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A simpler floatier Rusty Spinner?

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3 replies to this topic

#1 LivelyOne



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Posted 13 February 2018 - 04:35 PM

Well the bass poppers, Clousers, crabs, shrimp, and spoon flies are done, and am moving on to trout flies. Next up is Rusty Spinners. I have been tying them with hackle wings, microfibbet tails, and beaver dubbing. Pretty simple and the local stocked trout eat them just fine.. But they float only so-so after a few fish.


Looking around on the Internet you quickly find there are a large number of different recipes for spinners in terms of different wing, dubbing, and tail materials, as well as numerous different ways to tie them.  A lot of those more exotic ones appear to be are aimed at "picky" trout, like those 20" Delaware River browns that have a PhD in entymology. For those fish you don't mind if the fly is only good for a couple of drifts and one fish.


I want the opposite.. A Rusty Spinner that is simple and easy to tie, will fool uneducated fish, and will float like a medium Dunkin coffee cup, even after several fish have had their lips on it.  Does such a fly exist?  I would appreciate suggestions.




#2 Philly


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Posted 13 February 2018 - 10:57 PM

The first time I fished the West Branch in some riffles below what's now the Delaware Club, forget what is was called then.  I used a fly called the Nalle Puh.  It's Finnish fly created by Simo Lumme. It's designed for riffle water but I've caught browns and brookies on it in flat water in Vermont. I caught my only two Delaware River trout on a 16 inch and an 18 inch brown. I also learned it's not a good idea, if you forget your net, to lip a large trout. Here's a picture of the one I tied up.


Attached File  Nalle Puh.jpg   11.51KB   4 downloads


I can't remember what I used for the wing on this one.  If I tied one up today.  I'd use either snowshoe hare or a red-brown CDC for the wing.   The body is an a reddish brown dubbing I mixed up and the hackle is brown. I tied them in size 12 and size 14.  There are U tube videos on how to tie it.  Might be worth tying a couple and give it a try.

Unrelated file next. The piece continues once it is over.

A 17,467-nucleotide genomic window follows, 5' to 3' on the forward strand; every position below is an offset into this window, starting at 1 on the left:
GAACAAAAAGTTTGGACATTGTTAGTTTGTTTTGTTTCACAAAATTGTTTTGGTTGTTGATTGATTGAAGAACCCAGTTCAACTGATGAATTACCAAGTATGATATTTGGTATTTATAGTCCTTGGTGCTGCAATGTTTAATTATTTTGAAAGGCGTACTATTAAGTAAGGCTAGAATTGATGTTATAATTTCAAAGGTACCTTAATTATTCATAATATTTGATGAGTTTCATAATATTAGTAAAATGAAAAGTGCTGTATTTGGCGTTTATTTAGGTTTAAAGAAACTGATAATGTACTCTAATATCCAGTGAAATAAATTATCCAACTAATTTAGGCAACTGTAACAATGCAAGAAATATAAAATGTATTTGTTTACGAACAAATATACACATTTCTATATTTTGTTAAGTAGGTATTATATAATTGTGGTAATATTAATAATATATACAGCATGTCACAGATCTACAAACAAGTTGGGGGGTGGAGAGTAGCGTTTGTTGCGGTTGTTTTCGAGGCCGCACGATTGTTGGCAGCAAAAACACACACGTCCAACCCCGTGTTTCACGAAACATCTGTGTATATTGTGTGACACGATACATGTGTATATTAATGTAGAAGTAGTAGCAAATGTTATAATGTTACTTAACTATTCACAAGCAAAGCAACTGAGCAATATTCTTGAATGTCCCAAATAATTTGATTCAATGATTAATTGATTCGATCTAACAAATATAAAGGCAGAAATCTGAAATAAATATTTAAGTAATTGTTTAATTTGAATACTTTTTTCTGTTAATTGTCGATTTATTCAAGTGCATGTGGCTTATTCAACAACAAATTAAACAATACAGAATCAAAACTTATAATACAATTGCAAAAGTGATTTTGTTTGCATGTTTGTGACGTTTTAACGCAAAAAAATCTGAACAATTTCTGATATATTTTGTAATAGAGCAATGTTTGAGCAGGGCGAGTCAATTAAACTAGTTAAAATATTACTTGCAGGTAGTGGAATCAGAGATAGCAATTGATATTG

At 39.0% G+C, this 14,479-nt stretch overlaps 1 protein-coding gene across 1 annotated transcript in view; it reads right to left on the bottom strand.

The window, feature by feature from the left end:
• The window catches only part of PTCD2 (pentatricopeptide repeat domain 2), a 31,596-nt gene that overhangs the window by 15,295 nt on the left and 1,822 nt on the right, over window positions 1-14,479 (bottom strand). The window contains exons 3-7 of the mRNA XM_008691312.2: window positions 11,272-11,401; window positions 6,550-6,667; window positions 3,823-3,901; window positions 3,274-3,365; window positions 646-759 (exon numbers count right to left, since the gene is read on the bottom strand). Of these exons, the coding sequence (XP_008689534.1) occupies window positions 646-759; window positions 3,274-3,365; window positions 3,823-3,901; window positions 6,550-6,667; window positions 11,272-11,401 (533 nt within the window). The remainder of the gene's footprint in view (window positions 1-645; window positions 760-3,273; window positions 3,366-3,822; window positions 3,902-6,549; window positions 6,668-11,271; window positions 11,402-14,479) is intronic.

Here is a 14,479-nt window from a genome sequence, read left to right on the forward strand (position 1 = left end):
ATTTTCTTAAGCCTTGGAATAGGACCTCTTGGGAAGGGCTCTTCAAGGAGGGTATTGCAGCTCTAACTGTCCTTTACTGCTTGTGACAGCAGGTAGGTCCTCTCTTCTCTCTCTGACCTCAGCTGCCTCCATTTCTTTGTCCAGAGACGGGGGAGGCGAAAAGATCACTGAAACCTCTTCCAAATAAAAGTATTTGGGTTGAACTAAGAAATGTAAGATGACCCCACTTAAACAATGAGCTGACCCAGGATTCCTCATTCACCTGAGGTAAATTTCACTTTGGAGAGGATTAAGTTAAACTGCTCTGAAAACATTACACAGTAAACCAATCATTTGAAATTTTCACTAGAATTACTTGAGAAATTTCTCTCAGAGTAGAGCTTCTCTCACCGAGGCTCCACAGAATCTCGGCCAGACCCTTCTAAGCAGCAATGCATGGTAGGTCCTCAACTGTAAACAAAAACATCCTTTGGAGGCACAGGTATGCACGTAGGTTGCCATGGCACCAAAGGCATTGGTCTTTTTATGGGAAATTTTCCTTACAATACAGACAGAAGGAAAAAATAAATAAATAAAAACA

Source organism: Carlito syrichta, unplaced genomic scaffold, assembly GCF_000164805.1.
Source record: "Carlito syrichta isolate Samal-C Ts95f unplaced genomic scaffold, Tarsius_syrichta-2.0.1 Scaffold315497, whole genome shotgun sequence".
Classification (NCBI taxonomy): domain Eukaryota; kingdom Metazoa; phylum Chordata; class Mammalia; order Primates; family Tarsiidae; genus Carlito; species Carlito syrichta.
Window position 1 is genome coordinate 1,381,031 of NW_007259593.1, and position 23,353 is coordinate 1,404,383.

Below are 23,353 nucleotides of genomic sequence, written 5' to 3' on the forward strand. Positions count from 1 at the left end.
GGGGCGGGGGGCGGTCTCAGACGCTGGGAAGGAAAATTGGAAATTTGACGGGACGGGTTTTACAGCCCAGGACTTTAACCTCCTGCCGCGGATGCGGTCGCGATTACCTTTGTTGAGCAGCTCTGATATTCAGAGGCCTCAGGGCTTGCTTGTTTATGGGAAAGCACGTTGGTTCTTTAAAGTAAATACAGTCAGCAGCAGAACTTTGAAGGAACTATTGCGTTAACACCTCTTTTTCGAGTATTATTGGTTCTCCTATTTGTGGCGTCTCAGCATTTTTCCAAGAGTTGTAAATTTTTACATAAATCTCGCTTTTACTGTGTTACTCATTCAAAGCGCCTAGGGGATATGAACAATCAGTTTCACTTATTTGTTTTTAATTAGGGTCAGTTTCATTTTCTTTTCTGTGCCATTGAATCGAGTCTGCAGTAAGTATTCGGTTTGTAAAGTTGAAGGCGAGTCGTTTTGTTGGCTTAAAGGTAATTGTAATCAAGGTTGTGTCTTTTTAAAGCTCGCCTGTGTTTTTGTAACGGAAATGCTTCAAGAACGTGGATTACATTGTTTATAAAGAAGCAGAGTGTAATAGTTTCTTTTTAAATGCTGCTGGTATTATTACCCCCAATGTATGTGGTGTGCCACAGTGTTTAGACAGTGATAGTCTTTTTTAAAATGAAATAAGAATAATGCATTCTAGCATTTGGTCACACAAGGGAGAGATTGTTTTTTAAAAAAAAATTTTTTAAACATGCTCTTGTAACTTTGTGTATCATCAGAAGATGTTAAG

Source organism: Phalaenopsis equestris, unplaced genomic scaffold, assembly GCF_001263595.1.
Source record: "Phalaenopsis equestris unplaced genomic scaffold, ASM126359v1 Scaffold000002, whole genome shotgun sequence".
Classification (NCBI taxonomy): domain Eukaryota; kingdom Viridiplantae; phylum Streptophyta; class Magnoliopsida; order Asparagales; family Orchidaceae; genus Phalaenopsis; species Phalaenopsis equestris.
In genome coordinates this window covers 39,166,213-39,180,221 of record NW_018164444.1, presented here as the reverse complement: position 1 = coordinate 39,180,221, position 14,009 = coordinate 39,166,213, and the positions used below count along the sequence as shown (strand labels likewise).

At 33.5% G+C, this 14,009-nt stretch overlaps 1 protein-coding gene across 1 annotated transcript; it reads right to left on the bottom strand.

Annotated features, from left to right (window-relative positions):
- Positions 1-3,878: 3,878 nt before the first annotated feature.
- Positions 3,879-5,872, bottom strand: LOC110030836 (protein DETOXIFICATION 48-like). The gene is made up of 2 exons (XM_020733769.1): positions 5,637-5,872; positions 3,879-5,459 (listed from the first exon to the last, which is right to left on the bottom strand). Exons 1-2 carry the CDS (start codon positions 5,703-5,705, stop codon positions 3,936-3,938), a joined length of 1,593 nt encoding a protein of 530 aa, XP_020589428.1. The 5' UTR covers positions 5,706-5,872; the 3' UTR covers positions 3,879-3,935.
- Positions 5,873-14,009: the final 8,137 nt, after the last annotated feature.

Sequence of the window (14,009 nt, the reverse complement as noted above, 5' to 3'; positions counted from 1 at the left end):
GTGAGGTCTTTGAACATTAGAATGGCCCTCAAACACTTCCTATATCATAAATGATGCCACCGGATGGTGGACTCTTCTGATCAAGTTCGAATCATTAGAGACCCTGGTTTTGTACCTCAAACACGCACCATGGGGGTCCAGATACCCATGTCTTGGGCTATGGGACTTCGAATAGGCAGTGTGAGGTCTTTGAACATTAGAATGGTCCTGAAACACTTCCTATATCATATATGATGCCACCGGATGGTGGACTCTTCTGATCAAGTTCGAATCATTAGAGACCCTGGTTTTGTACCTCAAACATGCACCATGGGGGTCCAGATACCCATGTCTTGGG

"All things considered, I'd rather be in Philadelphia."

#3 spiralspey


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Posted 14 February 2018 - 09:31 PM

I absolutely hate fishing spinner patterns. They're impossible to see on the surface, they will spin when you cast and put twist in your leader, and they often won't float well after a few fish. Luckily the vast majority of fish on the rivers and lakes I fish aren't too picky when it comes to spinners. I can get away with flies that have a good profile from below, but it usually doesn't matter if the wing of the fly is sticking up high or not. So when I see fish sipping spinners I fish comparaduns or thorax patterns with the hackles clipped flat on the bottom, even parachutes will do in a pinch. These flies lie flat on the surfaces and have a good spinner-like profile from below. I usually tie them with biot bodies and thoraxes dubbed with either synthetic dubbing (doesn't absorb water) or snowshoe hare, this will keep my flies floating pretty well even after quite a few fish.

#4 NohackleHS


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Posted 14 February 2018 - 10:12 PM

Years ago when I used to fish a lot of rusty spinners, I took the advice of a California Flyfishing Hall of Fame angler, Hal Jansen.  When he ties a spinner he uses a poly wing as other do.  Most anglers ties the wings in the same plane as the hook shank.  Hal Jansen suggested tying the wings pointed slightly downward (if you view the fly from the side, the wing tips are below the hook shank).  Thus, the fly floats more on the wing tips than a conventional spinner.  Since I've always tied my spinners in this fashion, I can't say that it's more effective than other spinners but I always did have good success with this fly.  I used to fish a lot of spring creeks where the trout were very selective.